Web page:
Bill Tatro

Yogi Berra said it best: déjà vu all over again.

It seems the longer I’m in the financial services industry, now approaching 40 years, the more I see history repeat itself. 

I’m also an economist, an author, and a talk show host, but I digress. 

I want to discuss a very important topic that might save you a lot of money. 

It’s a very simple concept that states your first loss as a trade or an investment is usually your cheapest loss. 

I first learned this axiom many years ago when I was just out of college, teaching school.  In addition to working with young minds, I also owned a chain of pizza shops and a wholesale retail produce company. 

Throughout the Finger Lakes region in New York, I had produce stands set-up in strategic locations. 

Keep in mind; this was well before everyone sold their garden extras.  My advisor was an old crusty farmer who helped buy, sell, and display my produce. 

In other words, he did just about everything. 

One day, he told me it was time to reduce all my tomato prices by 50%, as he could smell and feel they were ready to turn rotten. 

He strongly stated some revenue was better than no revenue.  I, of course, felt and smelled the tomatoes, and countermanded his orders.  Why should I not make my expected profit? 

It seemed to me that nothing was different from the day before.  The old farmer just smiled, shook his head, and walked away. 

Of course, within 24-hours, the entire $4,000 crop had rotted and been lost, with no return on my investment. 

Not a lot of money today, but in 1969, it was a fortune and I was totally devastated. 

How did he see the signs, and I didn’t? 

How could it have gone bad in such a short period of time? 

I didn’t really have an answer, but I definitely learned from my mistake.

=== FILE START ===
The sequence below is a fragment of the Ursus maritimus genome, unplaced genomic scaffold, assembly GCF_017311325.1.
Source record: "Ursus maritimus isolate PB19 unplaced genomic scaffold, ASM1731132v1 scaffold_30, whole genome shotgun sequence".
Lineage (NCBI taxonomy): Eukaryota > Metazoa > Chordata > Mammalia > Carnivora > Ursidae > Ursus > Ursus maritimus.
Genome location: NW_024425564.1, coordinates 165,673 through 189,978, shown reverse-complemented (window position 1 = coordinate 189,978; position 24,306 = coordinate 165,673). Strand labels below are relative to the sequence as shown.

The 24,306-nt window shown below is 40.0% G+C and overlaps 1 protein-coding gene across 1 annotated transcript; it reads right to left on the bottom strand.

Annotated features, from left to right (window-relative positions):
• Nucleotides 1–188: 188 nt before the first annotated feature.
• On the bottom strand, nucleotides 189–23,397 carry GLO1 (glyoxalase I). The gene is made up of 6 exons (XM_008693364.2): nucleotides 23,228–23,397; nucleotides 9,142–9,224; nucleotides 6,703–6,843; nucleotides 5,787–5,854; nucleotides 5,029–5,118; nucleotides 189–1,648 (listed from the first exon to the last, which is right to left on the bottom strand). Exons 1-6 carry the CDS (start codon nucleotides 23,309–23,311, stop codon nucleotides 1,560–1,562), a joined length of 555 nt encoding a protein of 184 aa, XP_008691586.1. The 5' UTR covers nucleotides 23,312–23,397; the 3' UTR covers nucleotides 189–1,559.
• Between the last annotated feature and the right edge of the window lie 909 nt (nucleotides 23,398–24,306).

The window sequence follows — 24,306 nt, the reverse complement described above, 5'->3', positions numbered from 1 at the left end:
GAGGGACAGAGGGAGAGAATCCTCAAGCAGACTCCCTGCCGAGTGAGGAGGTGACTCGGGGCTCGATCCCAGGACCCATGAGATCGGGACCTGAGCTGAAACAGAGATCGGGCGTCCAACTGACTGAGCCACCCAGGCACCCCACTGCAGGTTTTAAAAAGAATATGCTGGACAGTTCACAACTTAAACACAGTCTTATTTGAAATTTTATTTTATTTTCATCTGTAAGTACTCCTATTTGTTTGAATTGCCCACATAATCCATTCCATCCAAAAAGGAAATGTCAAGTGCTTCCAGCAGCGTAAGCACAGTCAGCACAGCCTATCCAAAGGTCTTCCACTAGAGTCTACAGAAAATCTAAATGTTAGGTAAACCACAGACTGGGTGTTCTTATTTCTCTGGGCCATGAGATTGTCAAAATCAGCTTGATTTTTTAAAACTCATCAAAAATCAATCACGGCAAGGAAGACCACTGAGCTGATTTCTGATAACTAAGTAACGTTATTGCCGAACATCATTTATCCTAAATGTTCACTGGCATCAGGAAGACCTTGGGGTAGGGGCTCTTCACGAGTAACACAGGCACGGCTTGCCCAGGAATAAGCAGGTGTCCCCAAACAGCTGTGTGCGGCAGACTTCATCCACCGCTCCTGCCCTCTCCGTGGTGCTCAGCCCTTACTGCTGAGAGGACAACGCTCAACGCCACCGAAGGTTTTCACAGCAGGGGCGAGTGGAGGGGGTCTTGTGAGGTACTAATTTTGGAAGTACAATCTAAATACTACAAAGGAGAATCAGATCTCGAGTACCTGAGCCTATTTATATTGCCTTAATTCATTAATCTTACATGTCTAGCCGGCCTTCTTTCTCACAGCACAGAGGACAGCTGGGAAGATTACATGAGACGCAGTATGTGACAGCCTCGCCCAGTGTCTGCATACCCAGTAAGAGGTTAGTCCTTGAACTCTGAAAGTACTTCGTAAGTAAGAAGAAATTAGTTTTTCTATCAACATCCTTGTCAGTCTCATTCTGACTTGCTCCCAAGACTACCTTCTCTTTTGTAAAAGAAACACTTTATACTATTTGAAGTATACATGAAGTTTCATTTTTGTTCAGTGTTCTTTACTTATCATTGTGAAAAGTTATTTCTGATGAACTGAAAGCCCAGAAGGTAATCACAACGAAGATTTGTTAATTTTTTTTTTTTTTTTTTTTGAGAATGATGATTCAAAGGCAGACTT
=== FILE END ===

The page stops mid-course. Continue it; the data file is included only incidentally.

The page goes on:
Many years later, I watched as client after client refused to sell their Corning stock as it plummeted from $330 (three-to-one split to $110), all the way to below $2 per share.

Everyone kept saying “I’ll sell it when it gets back to $110” or, “I’ll sell it when it gets back to $50 or $60” or “I’ll sell it when it gets back to $25 or $30.” 

If you’re lucky, parabolic moves in the financial markets usually have one or two retracements, and escaping during that retracement period is more chance than anything else. 

As gold and silver have now shown their true colors, I’m sure there will be many who will say “I’ll wait until it gets back to $________” (fill in the blank) in order to sell. 

Bill Tatro

Along with his 40-years of dedication in the financial services industry, Bill is the President and CEO of GPSforLife, has recently authored a highly successful book entitled 44th: A Presidential Conspiracy, publishes his dynamic monthly financial newsletter MacroProfit, and faithfully continues his third decade on the radio with It’s All About Money, which can be heard weekdays on Money Radio in Phoenix and in podcast form on his website (and on smartphone apps) published at weekdays at 5pm Eastern. Bill can be reached via email at and on Twitter @tatroshow.